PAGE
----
Alexander Bunkenburg

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Specifications and programs make much use of nondeterministic and/or partial expressions, i.e. expressions which may yield several or no outcomes for some values of their free variables. Traditional 2-valued logics do not comfortably accommodate reasoning about undefined expressions, and do not cater at all for nondeterministic expressions. We seek to(More)
Mathematics supplies us with various operators for creating functions from relations, sets, known functions, and so on. Function inversion is a simple example. These operations are useful in specifying programs. However, many of them have strong constraints on their arguments to ensure that the result is indeed a function. For example, only functions that(More)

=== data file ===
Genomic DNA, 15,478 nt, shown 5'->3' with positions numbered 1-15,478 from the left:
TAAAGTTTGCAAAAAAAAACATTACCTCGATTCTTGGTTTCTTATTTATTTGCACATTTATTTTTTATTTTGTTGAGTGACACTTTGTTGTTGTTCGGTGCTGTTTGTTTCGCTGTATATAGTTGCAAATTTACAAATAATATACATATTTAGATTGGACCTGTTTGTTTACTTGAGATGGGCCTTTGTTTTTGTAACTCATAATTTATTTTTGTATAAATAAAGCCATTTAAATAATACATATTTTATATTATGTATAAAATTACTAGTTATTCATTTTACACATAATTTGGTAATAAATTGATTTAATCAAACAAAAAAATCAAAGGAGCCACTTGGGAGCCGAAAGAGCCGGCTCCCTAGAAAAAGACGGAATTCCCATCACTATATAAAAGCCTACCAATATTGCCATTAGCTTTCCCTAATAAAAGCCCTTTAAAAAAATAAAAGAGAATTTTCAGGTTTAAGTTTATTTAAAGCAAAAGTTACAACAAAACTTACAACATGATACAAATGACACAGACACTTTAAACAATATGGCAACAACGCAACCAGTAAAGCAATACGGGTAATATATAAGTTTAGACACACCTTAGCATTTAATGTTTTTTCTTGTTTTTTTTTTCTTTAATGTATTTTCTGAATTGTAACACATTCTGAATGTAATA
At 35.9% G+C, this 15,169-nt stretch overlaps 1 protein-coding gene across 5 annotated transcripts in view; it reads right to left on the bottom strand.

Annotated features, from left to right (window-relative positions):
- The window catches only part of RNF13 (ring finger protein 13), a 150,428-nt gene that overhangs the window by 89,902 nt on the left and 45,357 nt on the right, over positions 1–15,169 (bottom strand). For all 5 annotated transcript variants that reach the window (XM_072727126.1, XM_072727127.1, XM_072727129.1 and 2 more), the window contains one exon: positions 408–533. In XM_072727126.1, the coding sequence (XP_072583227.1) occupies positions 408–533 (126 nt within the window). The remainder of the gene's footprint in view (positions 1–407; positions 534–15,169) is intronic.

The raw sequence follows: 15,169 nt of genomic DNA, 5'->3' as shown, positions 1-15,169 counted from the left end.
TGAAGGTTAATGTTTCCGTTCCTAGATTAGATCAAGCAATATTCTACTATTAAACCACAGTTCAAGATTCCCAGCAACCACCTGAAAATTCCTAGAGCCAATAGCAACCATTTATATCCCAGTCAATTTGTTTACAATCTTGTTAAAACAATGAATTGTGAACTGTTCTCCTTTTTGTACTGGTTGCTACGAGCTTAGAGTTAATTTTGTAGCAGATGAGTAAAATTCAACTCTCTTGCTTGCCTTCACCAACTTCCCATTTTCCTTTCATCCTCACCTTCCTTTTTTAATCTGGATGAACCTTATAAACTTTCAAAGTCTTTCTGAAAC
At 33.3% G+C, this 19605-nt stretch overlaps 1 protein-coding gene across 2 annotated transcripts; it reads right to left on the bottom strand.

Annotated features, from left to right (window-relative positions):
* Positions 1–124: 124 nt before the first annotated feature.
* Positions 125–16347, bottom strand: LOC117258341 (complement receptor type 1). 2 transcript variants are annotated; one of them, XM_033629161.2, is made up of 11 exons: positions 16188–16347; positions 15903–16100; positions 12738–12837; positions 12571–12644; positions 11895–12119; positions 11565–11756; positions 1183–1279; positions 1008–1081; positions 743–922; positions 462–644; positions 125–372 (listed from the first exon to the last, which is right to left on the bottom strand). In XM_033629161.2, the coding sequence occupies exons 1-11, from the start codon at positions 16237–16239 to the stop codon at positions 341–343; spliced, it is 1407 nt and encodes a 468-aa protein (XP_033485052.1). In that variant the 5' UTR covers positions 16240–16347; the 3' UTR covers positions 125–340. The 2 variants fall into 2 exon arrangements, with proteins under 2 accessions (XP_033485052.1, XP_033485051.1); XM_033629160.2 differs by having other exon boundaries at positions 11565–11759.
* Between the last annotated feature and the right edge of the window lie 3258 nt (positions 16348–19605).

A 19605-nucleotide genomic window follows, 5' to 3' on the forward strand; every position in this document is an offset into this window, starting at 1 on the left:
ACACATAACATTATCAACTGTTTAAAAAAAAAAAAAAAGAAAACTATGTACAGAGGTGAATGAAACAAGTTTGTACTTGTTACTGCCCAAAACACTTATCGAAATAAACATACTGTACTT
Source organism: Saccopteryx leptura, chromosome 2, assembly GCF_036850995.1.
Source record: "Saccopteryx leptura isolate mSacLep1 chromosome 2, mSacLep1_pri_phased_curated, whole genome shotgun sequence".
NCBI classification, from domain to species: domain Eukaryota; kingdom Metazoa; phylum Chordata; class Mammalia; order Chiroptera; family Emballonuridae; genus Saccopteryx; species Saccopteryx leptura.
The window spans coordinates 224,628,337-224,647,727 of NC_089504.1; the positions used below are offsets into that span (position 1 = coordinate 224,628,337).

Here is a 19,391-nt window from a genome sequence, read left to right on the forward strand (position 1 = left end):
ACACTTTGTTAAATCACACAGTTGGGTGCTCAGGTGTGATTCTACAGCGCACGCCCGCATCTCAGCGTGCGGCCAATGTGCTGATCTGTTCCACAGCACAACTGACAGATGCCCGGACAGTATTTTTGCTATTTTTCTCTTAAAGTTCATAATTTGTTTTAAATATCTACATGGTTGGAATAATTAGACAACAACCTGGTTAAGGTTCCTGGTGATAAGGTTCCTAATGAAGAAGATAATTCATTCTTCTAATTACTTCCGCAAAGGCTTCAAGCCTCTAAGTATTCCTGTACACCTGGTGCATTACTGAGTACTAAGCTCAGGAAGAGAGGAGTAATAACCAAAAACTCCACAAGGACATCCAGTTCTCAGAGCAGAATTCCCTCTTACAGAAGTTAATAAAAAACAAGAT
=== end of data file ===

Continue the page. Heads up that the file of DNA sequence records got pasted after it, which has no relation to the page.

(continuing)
We present a new approach to adding state and state-changing commands to a term language. As a formal semantics it can be seen as a generalization of predicate transformer semantics, but beyond that it brings additional opportunities for specifying and verifying programs. It is based on a construct called a <i>phrase</i>, which is a term of the form(More)
A bunch is a simple data structure, similar in many respects to a set. However, bunches differ from sets in that the data is not packaged up or encapsulated, and in particular in that a bunch consisting of one element is the same as that element. Bunches are attractive for handling nondeterminacy and underspecification, by which is meant that for any(More)
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